Monday, March 5, 2012
Highland Village church hauls more than 20,000 pounds of trash from neighborhood
The clean up would not have been possible without Waste Management.
In less than two days, a group of middle school and high school students and youth leaders cleaned up more than 20,000 pounds in Old Town Lewisville.
A group of more than 500 volunteers from The Village Church in Highland Village spent February 25 cleaning up a 10-block area of Old Town Lewisville. They collected enough trash and debris to fill six 40-yard dumpsters, which each holds 5,000 pounds. They collected 62 tires and tons of brush and other debris.
The Village Church teamed up with Coppell-based Breakdown Ministries and Waste Management for the cleanup of Old Town Lewisville. Waste Management provided the waste and recycling collection services for the project.
"The Old Town Lewisville clean up was one of the largest projects that our organization has facilitated," said Jon Pendergrass, founder and president of Breakdown Ministries. "We cleaned up a 10-block area that included residential neighborhoods, businesses, a creek, and a park. In addition to the waste and recycling collection, Breakdown Ministries worked with other partners to dispose of other refuse such as rubber tires, scrap metal, and old computer hardware."
A team of 60 students was sent to the creek and park area where they collected so much trash that the difference was immediately visible.
"You could easily see the difference in the creek after the students were finished," Pendergrass said. "They filled tons of bags of trash, and now there's no trash in the creek and it looks clean."
Pendergrass said representatives from The Village Church approached Breakdown Ministries to help it reach out to the community. He said projects like this always begin by connecting with city management to see where the greatest need is.
"The city had a list of residents who needed assistance. We found that there were a lot of elderly people in Old Town who needed the help," Pendergrass said. "The church said they wanted to go out and help the community, so we helped make it happen."
Breakdown Ministries was founded in January 2010. The organization assists churches in connecting with the communities the churches are located in. Pendergrass said there are plenty of needs in the church's communities, and the organization simply provide the tools to conduct local missions."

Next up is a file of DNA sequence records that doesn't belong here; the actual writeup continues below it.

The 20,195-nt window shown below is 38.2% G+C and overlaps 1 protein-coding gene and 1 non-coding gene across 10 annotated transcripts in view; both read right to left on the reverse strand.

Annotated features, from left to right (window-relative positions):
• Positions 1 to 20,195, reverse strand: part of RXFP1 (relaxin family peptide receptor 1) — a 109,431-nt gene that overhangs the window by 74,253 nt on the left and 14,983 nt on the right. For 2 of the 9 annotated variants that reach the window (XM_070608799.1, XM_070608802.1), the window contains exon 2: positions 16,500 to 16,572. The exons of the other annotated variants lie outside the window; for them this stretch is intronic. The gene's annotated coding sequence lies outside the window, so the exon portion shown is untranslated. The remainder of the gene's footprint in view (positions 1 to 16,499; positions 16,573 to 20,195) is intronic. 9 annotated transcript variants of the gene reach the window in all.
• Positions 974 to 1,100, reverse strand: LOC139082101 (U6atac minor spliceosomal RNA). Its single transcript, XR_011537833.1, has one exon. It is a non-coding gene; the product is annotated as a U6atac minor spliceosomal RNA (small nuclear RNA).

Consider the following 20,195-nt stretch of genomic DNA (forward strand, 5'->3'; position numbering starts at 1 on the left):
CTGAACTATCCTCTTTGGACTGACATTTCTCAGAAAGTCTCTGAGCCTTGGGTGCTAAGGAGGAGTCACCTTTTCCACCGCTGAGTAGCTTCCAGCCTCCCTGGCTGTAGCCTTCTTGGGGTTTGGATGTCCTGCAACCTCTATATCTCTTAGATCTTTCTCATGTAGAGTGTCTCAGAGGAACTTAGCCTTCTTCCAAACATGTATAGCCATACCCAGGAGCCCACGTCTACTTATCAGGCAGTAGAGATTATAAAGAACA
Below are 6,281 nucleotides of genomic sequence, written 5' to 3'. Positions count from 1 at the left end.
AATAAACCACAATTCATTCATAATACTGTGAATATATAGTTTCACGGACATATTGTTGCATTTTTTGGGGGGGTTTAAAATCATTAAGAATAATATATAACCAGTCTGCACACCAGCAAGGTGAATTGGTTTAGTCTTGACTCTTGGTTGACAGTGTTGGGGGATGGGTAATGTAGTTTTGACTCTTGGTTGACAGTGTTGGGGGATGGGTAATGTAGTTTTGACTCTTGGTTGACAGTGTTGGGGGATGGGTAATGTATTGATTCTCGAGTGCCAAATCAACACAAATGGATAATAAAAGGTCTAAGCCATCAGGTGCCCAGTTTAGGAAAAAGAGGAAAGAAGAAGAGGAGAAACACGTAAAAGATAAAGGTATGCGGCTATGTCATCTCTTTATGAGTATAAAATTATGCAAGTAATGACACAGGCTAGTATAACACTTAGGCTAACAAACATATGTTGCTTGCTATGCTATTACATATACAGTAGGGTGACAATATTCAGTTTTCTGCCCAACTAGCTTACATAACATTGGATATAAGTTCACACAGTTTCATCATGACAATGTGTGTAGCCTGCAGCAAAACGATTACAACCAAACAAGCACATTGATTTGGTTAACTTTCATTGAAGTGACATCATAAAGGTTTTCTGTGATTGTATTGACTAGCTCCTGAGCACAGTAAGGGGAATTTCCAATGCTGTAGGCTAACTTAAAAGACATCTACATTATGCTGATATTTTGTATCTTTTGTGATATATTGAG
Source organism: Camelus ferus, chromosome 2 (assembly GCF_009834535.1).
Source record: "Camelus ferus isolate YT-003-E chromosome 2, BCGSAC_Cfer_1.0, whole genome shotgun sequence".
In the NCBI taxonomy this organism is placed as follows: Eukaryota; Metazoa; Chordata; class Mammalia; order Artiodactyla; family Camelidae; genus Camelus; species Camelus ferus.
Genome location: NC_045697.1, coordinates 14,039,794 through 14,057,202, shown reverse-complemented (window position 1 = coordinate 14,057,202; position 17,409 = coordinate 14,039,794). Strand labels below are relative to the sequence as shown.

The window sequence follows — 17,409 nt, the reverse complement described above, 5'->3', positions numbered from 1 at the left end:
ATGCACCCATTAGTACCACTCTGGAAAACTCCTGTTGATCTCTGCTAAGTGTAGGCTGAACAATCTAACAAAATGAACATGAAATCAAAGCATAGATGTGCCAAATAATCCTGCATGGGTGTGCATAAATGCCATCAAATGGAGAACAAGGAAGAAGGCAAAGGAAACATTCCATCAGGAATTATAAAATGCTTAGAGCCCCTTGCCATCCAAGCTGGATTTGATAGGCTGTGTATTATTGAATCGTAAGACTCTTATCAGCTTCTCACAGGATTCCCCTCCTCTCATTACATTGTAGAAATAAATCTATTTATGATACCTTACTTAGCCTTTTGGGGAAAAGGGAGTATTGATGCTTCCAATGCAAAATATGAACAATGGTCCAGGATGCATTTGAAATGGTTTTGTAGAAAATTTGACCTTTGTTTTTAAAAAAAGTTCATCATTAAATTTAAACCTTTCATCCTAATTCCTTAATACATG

"We handle all the logistics so the church can focus on the actual mission," Pendergrass said. "This all began while I was working and serving with my own church, and I saw the need to help churches mobilize. The biggest things they lack are tools and planning, so I thought 'what if there was organization that could do that?' and Breakdown Ministries was born."
This was the first cleanup, on such a high scale, that Breakdown Ministries has helped with, but it won't be the last. Pendergrass said part of what The Village Church wanted was to incorporate this into a regular outreach program.
"They don't want this to be a one time event," Pendergrass said. "The residents were really moved to see the youth investing in them. Residents were even pulling out lawn chairs and watching the cleanup. I think they enjoyed seeing an army of people serving the community. A lot of the kids were invited into homes. This was an outreach to love their neighbors as well as cleanup the neighborhood, and it was a total success."
Pendergrass said the cleanup would not have been possible without Waste Management. He said the company counseled and helped with the cleanup.
"I think people take our Waste Management teams for granted, but this weekend opened our eyes. I thought 'what does it look like year-round?' This was just one day and 10 city blocks."
Randy Lee, director of public sector solutions with Waste Management, said the partnership is part of the company's goals.
"Waste Management was proud to work with Breakdown Ministries, The Village Church, and the many community volunteers that will be participating in the cleanup. Extracting more value from the material we handle is one of Waste Management's sustainability transformation goals," Lee said. "Partnering with organizations that provide a role for everyone in the community to make the planet a better place for future generations is an effort we applaud."
At the end of the cleanup, Pendergrass said he was affected by seeing the young volunteers give so much of their time to others.
"It meant a great deal to me to provide the opportunity for this church. It seems so simple, but it's something we often overlook, to love our neighbor," Pendergrass said. "It's my prayer and hope that this instills them to do this on their own street."
For information, visit www.bdrevolution.com.
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